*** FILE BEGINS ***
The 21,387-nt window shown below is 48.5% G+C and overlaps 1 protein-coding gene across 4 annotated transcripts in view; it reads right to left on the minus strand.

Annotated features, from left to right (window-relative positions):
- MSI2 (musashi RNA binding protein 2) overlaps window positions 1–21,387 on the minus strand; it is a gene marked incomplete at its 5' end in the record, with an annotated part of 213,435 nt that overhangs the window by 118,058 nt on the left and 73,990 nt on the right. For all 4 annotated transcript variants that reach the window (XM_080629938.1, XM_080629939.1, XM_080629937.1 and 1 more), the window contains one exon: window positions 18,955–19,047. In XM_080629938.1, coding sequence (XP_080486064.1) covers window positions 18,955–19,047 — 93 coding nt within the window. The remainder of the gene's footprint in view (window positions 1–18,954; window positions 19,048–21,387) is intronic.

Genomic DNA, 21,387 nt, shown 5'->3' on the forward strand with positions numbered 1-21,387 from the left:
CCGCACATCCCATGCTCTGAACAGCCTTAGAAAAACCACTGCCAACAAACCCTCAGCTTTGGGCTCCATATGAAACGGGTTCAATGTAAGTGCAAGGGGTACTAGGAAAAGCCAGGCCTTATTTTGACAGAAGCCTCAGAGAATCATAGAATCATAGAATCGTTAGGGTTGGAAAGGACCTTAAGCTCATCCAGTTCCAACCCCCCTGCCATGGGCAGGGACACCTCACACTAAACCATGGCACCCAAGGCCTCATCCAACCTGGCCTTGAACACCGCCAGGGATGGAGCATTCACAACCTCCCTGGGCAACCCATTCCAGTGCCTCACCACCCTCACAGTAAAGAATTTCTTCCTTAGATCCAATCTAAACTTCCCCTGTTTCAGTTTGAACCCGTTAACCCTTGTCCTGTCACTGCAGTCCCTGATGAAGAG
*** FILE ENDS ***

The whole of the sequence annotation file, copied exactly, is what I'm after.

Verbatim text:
The 21,387-nt window shown below is 48.5% G+C and overlaps 1 protein-coding gene across 4 annotated transcripts in view; it reads right to left on the minus strand.

Annotated features, from left to right (window-relative positions):
- MSI2 (musashi RNA binding protein 2) overlaps window positions 1–21,387 on the minus strand; it is a gene marked incomplete at its 5' end in the record, with an annotated part of 213,435 nt that overhangs the window by 118,058 nt on the left and 73,990 nt on the right. For all 4 annotated transcript variants that reach the window (XM_080629938.1, XM_080629939.1, XM_080629937.1 and 1 more), the window contains one exon: window positions 18,955–19,047. In XM_080629938.1, coding sequence (XP_080486064.1) covers window positions 18,955–19,047 — 93 coding nt within the window. The remainder of the gene's footprint in view (window positions 1–18,954; window positions 19,048–21,387) is intronic.

Genomic DNA, 21,387 nt, shown 5'->3' on the forward strand with positions numbered 1-21,387 from the left:
CCGCACATCCCATGCTCTGAACAGCCTTAGAAAAACCACTGCCAACAAACCCTCAGCTTTGGGCTCCATATGAAACGGGTTCAATGTAAGTGCAAGGGGTACTAGGAAAAGCCAGGCCTTATTTTGACAGAAGCCTCAGAGAATCATAGAATCATAGAATCGTTAGGGTTGGAAAGGACCTTAAGCTCATCCAGTTCCAACCCCCCTGCCATGGGCAGGGACACCTCACACTAAACCATGGCACCCAAGGCCTCATCCAACCTGGCCTTGAACACCGCCAGGGATGGAGCATTCACAACCTCCCTGGGCAACCCATTCCAGTGCCTCACCACCCTCACAGTAAAGAATTTCTTCCTTAGATCCAATCTAAACTTCCCCTGTTTCAGTTTGAACCCGTTAACCCTTGTCCTGTCACTGCAGTCCCTGATGAAGAG